African Blackwood


Common Names
African blackwood, mpingo (Swahili), grenadilla
Scientific Name
Dalbergia melanoxylon
Dry savanna regions of central and southern Africa
Often completely black, with little or no discernible grain. Occasionally slightly lighter, with a dark brown or purplish hue. The pale yellow sapwood is usually very thin, and is clearly demarcated from the darker heartwood. Grain is typically straight; fine, even texture and good natural luster.
Avg. Dried Weight
79 lbs/ft3 (1,270 kg/m3)
Janka Hardness
3670 lbf
Modulus of Rupture
30,970 lbf/in2(213.6 MPa)
Elastic Modulus
2,603,000 lbf/in2(17.95 GPa)
Crushing Strength
10,570 lbf/in2(72.9 MPa)
Radial: 2.9%, Tangential: 4.8%
Heartwood is rated as very durable in regards to decay resistance, though only moderately resistant to insects/borers. The lighter colored sapwood is commonly attacked by powder-post beetles and other borers.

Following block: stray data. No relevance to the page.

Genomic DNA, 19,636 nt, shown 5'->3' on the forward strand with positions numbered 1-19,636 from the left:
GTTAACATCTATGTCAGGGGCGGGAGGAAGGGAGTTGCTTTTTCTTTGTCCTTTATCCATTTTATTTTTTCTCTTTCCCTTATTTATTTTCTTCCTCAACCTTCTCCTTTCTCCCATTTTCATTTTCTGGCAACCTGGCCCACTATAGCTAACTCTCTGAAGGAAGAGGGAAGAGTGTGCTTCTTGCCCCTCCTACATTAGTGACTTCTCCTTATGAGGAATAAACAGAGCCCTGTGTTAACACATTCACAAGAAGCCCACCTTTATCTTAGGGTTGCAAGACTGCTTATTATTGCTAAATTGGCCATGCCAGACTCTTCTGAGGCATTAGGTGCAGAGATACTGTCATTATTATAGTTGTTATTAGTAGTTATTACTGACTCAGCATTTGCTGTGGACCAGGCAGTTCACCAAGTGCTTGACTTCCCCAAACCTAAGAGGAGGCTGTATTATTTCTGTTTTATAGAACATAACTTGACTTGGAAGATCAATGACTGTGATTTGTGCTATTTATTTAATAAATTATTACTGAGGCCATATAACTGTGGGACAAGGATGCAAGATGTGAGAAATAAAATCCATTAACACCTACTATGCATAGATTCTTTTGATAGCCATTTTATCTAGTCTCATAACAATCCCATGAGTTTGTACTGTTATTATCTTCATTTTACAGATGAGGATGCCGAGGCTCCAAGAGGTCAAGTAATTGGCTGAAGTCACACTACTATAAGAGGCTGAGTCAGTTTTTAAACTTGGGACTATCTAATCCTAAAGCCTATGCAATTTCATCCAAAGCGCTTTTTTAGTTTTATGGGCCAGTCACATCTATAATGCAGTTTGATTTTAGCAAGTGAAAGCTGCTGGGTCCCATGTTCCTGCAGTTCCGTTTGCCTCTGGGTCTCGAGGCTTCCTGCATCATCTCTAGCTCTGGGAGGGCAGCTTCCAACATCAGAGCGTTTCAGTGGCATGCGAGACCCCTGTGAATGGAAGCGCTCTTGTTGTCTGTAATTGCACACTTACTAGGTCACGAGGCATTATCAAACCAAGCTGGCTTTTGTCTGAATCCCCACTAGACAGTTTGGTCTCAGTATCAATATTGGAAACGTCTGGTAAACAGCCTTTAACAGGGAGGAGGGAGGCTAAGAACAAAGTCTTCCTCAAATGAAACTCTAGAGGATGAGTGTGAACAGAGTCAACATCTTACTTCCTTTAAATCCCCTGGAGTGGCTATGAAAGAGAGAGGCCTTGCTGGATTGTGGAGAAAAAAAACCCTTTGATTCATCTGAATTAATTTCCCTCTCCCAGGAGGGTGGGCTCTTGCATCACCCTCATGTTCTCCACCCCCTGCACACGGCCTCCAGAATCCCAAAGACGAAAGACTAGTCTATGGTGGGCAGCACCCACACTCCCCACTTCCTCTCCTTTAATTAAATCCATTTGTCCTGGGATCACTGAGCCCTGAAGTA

Very difficult to work with hand or machine tools, with an extreme blunting effect on cutters. African blackwood is most often used in turned objects, where it is considered to be among the very finest of all turning woods—capable of holding threads and other intricate details well. When made into clarinet or oboe bodies, the wood is typically processed on metal-working equipment, giving it a reputation as being metal-like in some of its working properties.

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